Novelist and professor of English at the University of California Mona Simpson has described Steve Jobs – the brother she didn’t meet until she was 25 – as the man she had been waiting for all her life to love.
Published in the
New York Times, Simpson’s tribute to her late brother is a touching piece that covers her first meeting with Jobs and how her life changed when she found out she had a long-lost brother.
“The lawyer refused to tell me my brother’s name and my colleagues started a betting pool. The leading candidate: John Travolta. I secretly hoped for a literary descendant of Henry James — someone more talented than I, someone brilliant without even trying,” Simpson wrote.
Jobs told Simpson that he worked in computers and offered her some buying advice, telling her to wait to buy a computer as he was working on something “insanely beautiful”. She goes on to describe the dedication and commitment Jobs showed to his work.
“He was never embarrassed about working hard, even if the results were failures. If someone as smart as Steve wasn’t ashamed to admit trying, maybe I didn’t have to be. When he got kicked out of Apple, things were painful. He told me about a dinner at which 500 Silicon Valley leaders met the then-sitting president. Steve hadn’t been invited. He was hurt but he still went to work at Next. Every single day.”
Jobs’ attitude to love and the story of his meeting with Laurene, who was later to become his wife, are also covered. “His abiding love for Laurene sustained him. He believed that love happened all the time, everywhere. In that most important way, Steve was never ironic, never cynical, never pessimistic. I try to learn from that, still.”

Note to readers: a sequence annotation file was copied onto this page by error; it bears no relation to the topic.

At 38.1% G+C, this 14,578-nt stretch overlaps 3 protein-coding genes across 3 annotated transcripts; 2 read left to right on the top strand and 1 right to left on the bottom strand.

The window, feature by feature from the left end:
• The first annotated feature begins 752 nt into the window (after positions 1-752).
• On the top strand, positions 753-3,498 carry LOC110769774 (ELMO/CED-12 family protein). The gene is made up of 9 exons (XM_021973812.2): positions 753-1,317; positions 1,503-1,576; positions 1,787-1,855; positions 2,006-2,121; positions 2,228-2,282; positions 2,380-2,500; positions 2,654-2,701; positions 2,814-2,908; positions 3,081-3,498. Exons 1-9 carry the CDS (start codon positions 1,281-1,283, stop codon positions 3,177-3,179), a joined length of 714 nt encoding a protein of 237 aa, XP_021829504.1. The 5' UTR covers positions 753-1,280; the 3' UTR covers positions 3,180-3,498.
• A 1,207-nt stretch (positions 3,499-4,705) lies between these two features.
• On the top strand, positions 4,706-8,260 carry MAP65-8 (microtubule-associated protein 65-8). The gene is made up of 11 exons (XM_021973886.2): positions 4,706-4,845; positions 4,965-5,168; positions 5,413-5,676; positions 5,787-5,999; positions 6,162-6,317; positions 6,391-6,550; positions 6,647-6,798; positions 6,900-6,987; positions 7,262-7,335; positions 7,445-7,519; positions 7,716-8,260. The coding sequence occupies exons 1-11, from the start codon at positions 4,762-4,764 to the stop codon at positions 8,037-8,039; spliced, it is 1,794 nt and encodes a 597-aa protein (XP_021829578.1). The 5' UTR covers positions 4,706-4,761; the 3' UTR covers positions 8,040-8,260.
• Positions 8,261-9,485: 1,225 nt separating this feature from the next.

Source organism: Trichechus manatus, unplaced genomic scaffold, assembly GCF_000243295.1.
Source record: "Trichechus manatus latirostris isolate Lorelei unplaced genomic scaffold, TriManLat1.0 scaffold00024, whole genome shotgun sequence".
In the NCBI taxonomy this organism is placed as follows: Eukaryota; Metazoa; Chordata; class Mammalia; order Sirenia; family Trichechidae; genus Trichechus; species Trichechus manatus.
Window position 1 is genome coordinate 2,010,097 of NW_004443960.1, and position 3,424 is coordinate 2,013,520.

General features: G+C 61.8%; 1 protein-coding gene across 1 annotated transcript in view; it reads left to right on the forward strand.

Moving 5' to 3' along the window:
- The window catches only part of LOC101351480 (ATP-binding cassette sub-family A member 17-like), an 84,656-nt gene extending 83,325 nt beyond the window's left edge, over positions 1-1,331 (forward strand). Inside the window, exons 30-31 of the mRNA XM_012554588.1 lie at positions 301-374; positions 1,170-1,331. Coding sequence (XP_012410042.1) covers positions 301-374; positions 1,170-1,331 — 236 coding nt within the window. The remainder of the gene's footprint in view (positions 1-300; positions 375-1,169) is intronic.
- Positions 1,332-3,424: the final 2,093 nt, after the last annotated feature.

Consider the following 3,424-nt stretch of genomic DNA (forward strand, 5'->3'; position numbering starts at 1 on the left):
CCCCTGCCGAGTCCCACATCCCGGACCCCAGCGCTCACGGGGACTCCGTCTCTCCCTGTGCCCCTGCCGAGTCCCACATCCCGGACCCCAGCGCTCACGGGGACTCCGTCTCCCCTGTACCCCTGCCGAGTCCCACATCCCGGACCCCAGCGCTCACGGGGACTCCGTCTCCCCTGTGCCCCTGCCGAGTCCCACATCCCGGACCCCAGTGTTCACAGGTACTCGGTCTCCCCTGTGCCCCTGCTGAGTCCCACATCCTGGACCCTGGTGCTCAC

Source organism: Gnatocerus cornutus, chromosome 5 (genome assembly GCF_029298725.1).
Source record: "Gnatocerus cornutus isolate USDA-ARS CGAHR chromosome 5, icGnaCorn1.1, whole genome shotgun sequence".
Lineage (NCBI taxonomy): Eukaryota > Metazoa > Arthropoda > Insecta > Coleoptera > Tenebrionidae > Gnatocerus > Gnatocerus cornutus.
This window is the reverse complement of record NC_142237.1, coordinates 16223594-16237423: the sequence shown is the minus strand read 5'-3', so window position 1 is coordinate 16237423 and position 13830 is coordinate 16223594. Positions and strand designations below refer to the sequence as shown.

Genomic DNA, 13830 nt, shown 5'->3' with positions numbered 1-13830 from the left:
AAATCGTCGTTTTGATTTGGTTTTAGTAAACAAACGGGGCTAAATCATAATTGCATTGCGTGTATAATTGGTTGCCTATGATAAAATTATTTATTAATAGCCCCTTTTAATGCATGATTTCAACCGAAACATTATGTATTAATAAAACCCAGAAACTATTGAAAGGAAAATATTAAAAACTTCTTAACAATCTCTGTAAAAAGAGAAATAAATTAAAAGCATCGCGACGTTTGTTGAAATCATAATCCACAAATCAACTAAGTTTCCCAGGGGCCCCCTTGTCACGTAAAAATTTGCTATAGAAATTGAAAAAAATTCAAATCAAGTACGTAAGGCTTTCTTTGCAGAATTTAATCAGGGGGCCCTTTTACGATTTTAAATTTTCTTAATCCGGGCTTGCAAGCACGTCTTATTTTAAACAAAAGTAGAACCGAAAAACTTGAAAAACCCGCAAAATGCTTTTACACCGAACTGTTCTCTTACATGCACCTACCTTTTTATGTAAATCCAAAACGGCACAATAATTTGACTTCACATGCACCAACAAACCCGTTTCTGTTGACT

According to Simpson Jobs also liked to keep learning and had some rather obscure areas of expertise, such as the history of English and Chinese tea roses. But family life and happiness were the things that were most important to him, Simspon says. “With his four children, with his wife, with all of us, Steve had a lot of fun. He treasured happiness.”
During Jobs’ illness, he used the support of Laurene and his children to inspire him. “I realized during that terrifying time that Steve was not enduring the pain for himself. He set destinations: his son Reed’s graduation from high school, his daughter Erin’s trip to Kyoto, the launching of a boat he was building on which he planned to take his family around the world and where he hoped he and Laurene would someday retire.”
His final moments are also described in the piece. “Tuesday morning, he called me to ask me to hurry up to Palo Alto. His tone was affectionate, dear, loving, but like someone whose luggage was already strapped onto the vehicle, who was already on the beginning of his journey, even as he was sorry, truly deeply sorry, to be leaving us.”
Surrounded by family, Jobs “looked at his sister Patty, then for a long time at his children, then at his life’s partner, Laurene, and then over their shoulders past them. Steve’s final words were: OH WOW. OH WOW. OH WOW.”